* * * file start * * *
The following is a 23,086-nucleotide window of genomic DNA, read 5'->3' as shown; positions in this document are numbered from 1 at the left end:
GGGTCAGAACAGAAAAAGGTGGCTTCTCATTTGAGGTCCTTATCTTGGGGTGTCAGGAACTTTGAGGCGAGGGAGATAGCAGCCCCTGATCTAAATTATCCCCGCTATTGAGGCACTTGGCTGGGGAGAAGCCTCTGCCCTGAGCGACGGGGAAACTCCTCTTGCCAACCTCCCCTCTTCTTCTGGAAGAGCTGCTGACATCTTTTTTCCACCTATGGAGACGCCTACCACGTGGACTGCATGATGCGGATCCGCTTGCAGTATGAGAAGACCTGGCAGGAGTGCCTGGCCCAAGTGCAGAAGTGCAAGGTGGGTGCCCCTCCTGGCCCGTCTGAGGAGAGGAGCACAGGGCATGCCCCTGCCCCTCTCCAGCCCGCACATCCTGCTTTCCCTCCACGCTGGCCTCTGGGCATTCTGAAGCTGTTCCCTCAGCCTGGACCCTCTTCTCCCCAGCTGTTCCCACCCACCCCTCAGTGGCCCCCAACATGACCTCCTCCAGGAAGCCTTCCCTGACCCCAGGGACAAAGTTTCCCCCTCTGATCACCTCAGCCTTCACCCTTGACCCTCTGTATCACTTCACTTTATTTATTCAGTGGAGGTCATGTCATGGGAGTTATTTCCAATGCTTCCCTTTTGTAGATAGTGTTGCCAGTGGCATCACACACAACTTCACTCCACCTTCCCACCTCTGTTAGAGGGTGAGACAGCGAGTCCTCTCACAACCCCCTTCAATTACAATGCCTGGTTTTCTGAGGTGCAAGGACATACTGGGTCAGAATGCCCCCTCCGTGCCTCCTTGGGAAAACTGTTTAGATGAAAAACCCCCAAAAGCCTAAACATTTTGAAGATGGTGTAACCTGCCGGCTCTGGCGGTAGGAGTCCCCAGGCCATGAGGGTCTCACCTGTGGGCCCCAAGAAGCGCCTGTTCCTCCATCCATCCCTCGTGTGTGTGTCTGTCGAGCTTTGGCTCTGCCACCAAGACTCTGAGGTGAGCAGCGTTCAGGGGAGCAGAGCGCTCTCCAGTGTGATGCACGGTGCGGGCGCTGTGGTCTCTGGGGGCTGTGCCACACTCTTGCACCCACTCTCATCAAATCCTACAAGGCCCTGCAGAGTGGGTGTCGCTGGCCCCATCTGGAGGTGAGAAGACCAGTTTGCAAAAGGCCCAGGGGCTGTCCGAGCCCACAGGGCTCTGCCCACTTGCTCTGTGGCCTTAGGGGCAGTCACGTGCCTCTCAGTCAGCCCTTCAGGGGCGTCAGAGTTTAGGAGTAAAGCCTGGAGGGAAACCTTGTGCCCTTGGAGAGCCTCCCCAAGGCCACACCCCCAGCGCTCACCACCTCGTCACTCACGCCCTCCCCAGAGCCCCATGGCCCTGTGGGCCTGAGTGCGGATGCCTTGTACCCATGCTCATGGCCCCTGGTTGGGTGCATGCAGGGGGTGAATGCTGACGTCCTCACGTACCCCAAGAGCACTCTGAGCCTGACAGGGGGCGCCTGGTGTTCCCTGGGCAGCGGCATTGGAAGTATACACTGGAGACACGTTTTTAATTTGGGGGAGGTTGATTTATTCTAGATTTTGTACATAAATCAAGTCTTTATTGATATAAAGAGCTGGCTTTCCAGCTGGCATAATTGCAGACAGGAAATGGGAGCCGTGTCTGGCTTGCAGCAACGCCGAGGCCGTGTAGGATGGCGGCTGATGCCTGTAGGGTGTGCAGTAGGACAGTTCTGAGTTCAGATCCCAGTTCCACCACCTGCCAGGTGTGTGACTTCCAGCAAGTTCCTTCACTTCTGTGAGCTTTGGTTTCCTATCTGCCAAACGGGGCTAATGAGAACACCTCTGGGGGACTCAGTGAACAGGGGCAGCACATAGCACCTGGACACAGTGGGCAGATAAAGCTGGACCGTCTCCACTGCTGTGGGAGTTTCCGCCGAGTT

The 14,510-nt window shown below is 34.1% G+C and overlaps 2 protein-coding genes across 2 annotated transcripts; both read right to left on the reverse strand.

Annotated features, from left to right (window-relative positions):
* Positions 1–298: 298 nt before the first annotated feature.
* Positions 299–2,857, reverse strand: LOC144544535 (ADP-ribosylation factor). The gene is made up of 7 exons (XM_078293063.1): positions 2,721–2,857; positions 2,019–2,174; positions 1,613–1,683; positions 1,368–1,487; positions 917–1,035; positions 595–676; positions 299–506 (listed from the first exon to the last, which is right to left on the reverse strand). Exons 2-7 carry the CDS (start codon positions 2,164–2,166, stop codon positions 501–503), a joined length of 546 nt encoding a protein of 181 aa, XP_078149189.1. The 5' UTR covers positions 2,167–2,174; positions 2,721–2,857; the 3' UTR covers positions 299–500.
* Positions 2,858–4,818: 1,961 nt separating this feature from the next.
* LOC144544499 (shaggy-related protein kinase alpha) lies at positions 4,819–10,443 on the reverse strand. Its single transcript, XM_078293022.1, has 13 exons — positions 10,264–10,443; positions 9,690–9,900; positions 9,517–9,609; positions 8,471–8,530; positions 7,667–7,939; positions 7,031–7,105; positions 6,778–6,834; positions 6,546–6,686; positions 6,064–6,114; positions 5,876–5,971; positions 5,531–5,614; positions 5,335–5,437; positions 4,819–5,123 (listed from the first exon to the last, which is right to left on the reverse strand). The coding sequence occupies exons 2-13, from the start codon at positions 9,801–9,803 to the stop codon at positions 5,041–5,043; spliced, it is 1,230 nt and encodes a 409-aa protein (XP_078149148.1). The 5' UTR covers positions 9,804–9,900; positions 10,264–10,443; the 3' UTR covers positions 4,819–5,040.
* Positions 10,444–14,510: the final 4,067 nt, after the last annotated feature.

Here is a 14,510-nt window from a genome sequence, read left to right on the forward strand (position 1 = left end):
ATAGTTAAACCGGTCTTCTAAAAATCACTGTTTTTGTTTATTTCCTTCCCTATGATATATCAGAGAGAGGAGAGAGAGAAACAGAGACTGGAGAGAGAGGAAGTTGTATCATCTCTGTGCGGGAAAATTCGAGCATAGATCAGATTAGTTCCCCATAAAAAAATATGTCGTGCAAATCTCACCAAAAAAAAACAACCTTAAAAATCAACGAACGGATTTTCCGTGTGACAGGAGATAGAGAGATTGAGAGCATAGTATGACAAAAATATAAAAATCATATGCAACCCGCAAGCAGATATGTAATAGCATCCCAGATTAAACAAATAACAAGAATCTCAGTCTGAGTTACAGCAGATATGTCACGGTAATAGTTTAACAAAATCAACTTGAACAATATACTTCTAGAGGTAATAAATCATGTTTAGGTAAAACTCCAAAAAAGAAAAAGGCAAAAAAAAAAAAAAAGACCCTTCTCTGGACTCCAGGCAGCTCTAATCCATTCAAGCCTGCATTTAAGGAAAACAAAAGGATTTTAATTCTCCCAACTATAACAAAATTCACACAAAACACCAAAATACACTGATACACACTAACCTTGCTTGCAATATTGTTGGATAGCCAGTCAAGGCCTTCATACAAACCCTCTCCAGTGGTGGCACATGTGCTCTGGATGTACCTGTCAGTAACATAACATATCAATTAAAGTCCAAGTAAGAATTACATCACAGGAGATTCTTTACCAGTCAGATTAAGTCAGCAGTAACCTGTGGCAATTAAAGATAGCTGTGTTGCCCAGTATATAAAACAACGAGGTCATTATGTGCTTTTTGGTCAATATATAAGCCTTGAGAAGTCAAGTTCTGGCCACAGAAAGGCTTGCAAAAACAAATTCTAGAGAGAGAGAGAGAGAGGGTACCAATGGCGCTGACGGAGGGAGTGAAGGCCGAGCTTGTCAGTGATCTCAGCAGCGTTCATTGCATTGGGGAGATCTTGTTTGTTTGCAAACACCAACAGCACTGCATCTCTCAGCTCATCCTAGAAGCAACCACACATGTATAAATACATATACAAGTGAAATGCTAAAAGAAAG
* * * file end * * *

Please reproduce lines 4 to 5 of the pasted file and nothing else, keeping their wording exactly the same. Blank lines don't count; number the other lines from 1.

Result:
Annotated features, from left to right (window-relative positions):
* Positions 1–298: 298 nt before the first annotated feature.